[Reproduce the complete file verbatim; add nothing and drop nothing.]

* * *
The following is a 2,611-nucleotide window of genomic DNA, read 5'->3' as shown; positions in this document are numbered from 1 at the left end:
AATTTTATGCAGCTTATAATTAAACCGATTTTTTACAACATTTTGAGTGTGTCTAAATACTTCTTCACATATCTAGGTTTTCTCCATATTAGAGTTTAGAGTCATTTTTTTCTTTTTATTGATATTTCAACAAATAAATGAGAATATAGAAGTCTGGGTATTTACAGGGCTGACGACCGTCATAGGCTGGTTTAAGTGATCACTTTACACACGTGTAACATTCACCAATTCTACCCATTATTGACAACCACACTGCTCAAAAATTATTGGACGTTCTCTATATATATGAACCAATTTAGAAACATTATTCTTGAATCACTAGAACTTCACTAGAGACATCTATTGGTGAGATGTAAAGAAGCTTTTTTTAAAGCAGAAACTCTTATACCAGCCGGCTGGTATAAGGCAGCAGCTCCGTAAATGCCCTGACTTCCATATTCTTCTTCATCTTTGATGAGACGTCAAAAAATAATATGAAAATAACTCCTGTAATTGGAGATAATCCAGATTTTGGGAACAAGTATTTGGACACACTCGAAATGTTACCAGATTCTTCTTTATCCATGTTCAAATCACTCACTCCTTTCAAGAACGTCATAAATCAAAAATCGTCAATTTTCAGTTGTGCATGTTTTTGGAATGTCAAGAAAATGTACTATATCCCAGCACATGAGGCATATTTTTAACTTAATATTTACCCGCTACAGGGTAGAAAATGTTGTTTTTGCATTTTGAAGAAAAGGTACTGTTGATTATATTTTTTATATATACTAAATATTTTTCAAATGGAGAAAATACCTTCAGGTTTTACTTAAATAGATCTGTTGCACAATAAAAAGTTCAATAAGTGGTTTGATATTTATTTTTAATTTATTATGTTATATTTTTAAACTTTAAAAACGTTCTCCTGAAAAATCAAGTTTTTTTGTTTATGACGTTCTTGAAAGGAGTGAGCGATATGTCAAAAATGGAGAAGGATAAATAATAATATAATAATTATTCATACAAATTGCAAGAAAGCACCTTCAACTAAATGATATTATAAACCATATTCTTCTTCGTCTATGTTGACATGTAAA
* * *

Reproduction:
The following is a 2,611-nucleotide window of genomic DNA, read 5'->3' as shown; positions in this document are numbered from 1 at the left end:
AATTTTATGCAGCTTATAATTAAACCGATTTTTTACAACATTTTGAGTGTGTCTAAATACTTCTTCACATATCTAGGTTTTCTCCATATTAGAGTTTAGAGTCATTTTTTTCTTTTTATTGATATTTCAACAAATAAATGAGAATATAGAAGTCTGGGTATTTACAGGGCTGACGACCGTCATAGGCTGGTTTAAGTGATCACTTTACACACGTGTAACATTCACCAATTCTACCCATTATTGACAACCACACTGCTCAAAAATTATTGGACGTTCTCTATATATATGAACCAATTTAGAAACATTATTCTTGAATCACTAGAACTTCACTAGAGACATCTATTGGTGAGATGTAAAGAAGCTTTTTTTAAAGCAGAAACTCTTATACCAGCCGGCTGGTATAAGGCAGCAGCTCCGTAAATGCCCTGACTTCCATATTCTTCTTCATCTTTGATGAGACGTCAAAAAATAATATGAAAATAACTCCTGTAATTGGAGATAATCCAGATTTTGGGAACAAGTATTTGGACACACTCGAAATGTTACCAGATTCTTCTTTATCCATGTTCAAATCACTCACTCCTTTCAAGAACGTCATAAATCAAAAATCGTCAATTTTCAGTTGTGCATGTTTTTGGAATGTCAAGAAAATGTACTATATCCCAGCACATGAGGCATATTTTTAACTTAATATTTACCCGCTACAGGGTAGAAAATGTTGTTTTTGCATTTTGAAGAAAAGGTACTGTTGATTATATTTTTTATATATACTAAATATTTTTCAAATGGAGAAAATACCTTCAGGTTTTACTTAAATAGATCTGTTGCACAATAAAAAGTTCAATAAGTGGTTTGATATTTATTTTTAATTTATTATGTTATATTTTTAAACTTTAAAAACGTTCTCCTGAAAAATCAAGTTTTTTTGTTTATGACGTTCTTGAAAGGAGTGAGCGATATGTCAAAAATGGAGAAGGATAAATAATAATATAATAATTATTCATACAAATTGCAAGAAAGCACCTTCAACTAAATGATATTATAAACCATATTCTTCTTCGTCTATGTTGACATGTAAA